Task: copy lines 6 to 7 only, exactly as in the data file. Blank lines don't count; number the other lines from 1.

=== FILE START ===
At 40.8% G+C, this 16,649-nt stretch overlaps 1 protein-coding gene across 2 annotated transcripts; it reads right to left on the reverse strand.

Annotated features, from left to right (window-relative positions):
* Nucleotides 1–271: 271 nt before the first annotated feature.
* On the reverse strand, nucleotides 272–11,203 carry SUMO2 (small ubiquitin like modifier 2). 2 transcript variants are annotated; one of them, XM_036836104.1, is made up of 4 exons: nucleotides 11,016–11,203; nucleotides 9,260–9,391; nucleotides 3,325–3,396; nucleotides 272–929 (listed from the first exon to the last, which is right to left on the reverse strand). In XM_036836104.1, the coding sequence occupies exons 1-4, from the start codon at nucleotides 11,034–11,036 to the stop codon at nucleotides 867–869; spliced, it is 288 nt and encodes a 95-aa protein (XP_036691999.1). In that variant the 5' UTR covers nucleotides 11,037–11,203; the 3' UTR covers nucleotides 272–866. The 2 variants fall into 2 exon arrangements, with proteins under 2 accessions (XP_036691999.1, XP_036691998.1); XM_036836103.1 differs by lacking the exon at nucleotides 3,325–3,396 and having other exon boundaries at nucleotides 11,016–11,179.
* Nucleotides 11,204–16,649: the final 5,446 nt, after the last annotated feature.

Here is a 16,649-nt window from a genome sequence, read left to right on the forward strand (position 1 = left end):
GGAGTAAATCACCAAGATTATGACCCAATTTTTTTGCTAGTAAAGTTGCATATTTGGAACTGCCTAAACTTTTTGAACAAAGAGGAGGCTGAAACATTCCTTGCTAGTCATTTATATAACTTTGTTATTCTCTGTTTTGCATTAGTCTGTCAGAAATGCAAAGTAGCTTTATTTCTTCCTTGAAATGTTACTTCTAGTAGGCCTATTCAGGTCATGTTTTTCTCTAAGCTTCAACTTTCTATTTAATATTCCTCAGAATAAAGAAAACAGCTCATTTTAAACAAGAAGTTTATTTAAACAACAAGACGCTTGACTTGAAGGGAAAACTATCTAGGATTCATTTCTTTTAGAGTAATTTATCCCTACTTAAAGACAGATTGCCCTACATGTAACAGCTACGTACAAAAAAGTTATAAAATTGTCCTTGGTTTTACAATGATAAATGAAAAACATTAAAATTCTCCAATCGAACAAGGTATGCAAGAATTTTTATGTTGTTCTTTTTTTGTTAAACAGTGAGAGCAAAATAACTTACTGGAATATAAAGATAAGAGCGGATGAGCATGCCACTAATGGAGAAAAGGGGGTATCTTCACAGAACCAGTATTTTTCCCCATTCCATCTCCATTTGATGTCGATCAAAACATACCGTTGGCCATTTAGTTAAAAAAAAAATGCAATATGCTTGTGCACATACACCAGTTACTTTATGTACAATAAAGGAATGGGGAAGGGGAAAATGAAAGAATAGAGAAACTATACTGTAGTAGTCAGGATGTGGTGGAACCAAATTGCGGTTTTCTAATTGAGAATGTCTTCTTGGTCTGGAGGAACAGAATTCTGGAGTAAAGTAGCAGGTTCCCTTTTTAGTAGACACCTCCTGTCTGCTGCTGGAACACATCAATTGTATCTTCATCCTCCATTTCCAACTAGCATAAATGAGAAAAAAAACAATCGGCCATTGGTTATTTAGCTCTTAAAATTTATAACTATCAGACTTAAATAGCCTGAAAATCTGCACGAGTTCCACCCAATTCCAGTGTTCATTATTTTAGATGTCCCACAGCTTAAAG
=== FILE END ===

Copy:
Here is a 16,649-nt window from a genome sequence, read left to right on the forward strand (position 1 = left end):
GGAGTAAATCACCAAGATTATGACCCAATTTTTTTGCTAGTAAAGTTGCATATTTGGAACTGCCTAAACTTTTTGAACAAAGAGGAGGCTGAAACATTCCTTGCTAGTCATTTATATAACTTTGTTATTCTCTGTTTTGCATTAGTCTGTCAGAAATGCAAAGTAGCTTTATTTCTTCCTTGAAATGTTACTTCTAGTAGGCCTATTCAGGTCATGTTTTTCTCTAAGCTTCAACTTTCTATTTAATATTCCTCAGAATAAAGAAAACAGCTCATTTTAAACAAGAAGTTTATTTAAACAACAAGACGCTTGACTTGAAGGGAAAACTATCTAGGATTCATTTCTTTTAGAGTAATTTATCCCTACTTAAAGACAGATTGCCCTACATGTAACAGCTACGTACAAAAAAGTTATAAAATTGTCCTTGGTTTTACAATGATAAATGAAAAACATTAAAATTCTCCAATCGAACAAGGTATGCAAGAATTTTTATGTTGTTCTTTTTTTGTTAAACAGTGAGAGCAAAATAACTTACTGGAATATAAAGATAAGAGCGGATGAGCATGCCACTAATGGAGAAAAGGGGGTATCTTCACAGAACCAGTATTTTTCCCCATTCCATCTCCATTTGATGTCGATCAAAACATACCGTTGGCCATTTAGTTAAAAAAAAAATGCAATATGCTTGTGCACATACACCAGTTACTTTATGTACAATAAAGGAATGGGGAAGGGGAAAATGAAAGAATAGAGAAACTATACTGTAGTAGTCAGGATGTGGTGGAACCAAATTGCGGTTTTCTAATTGAGAATGTCTTCTTGGTCTGGAGGAACAGAATTCTGGAGTAAAGTAGCAGGTTCCCTTTTTAGTAGACACCTCCTGTCTGCTGCTGGAACACATCAATTGTATCTTCATCCTCCATTTCCAACTAGCATAAATGAGAAAAAAAACAATCGGCCATTGGTTATTTAGCTCTTAAAATTTATAACTATCAGACTTAAATAGCCTGAAAATCTGCACGAGTTCCACCCAATTCCAGTGTTCATTATTTTAGATGTCCCACAGCTTAAAG